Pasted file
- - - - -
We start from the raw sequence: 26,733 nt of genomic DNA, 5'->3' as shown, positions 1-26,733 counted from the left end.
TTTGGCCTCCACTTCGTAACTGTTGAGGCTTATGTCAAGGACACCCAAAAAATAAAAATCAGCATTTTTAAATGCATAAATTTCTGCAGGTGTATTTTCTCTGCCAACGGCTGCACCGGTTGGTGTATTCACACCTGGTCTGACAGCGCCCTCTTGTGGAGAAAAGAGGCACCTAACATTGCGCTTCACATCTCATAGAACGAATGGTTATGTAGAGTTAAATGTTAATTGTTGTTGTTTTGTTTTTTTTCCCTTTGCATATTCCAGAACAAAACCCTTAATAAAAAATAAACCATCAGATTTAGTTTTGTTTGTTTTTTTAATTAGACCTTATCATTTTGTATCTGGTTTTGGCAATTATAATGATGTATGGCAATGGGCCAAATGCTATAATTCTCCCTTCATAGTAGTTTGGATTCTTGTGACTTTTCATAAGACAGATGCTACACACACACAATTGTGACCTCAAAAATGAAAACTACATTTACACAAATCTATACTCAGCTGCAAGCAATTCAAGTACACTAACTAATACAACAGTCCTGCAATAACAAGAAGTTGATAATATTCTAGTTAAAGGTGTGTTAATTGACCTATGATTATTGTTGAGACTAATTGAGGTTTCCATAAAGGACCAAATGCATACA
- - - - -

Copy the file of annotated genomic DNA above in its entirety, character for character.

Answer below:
We start from the raw sequence: 26,733 nt of genomic DNA, 5'->3' as shown, positions 1-26,733 counted from the left end.
TTTGGCCTCCACTTCGTAACTGTTGAGGCTTATGTCAAGGACACCCAAAAAATAAAAATCAGCATTTTTAAATGCATAAATTTCTGCAGGTGTATTTTCTCTGCCAACGGCTGCACCGGTTGGTGTATTCACACCTGGTCTGACAGCGCCCTCTTGTGGAGAAAAGAGGCACCTAACATTGCGCTTCACATCTCATAGAACGAATGGTTATGTAGAGTTAAATGTTAATTGTTGTTGTTTTGTTTTTTTTCCCTTTGCATATTCCAGAACAAAACCCTTAATAAAAAATAAACCATCAGATTTAGTTTTGTTTGTTTTTTTAATTAGACCTTATCATTTTGTATCTGGTTTTGGCAATTATAATGATGTATGGCAATGGGCCAAATGCTATAATTCTCCCTTCATAGTAGTTTGGATTCTTGTGACTTTTCATAAGACAGATGCTACACACACACAATTGTGACCTCAAAAATGAAAACTACATTTACACAAATCTATACTCAGCTGCAAGCAATTCAAGTACACTAACTAATACAACAGTCCTGCAATAACAAGAAGTTGATAATATTCTAGTTAAAGGTGTGTTAATTGACCTATGATTATTGTTGAGACTAATTGAGGTTTCCATAAAGGACCAAATGCATACA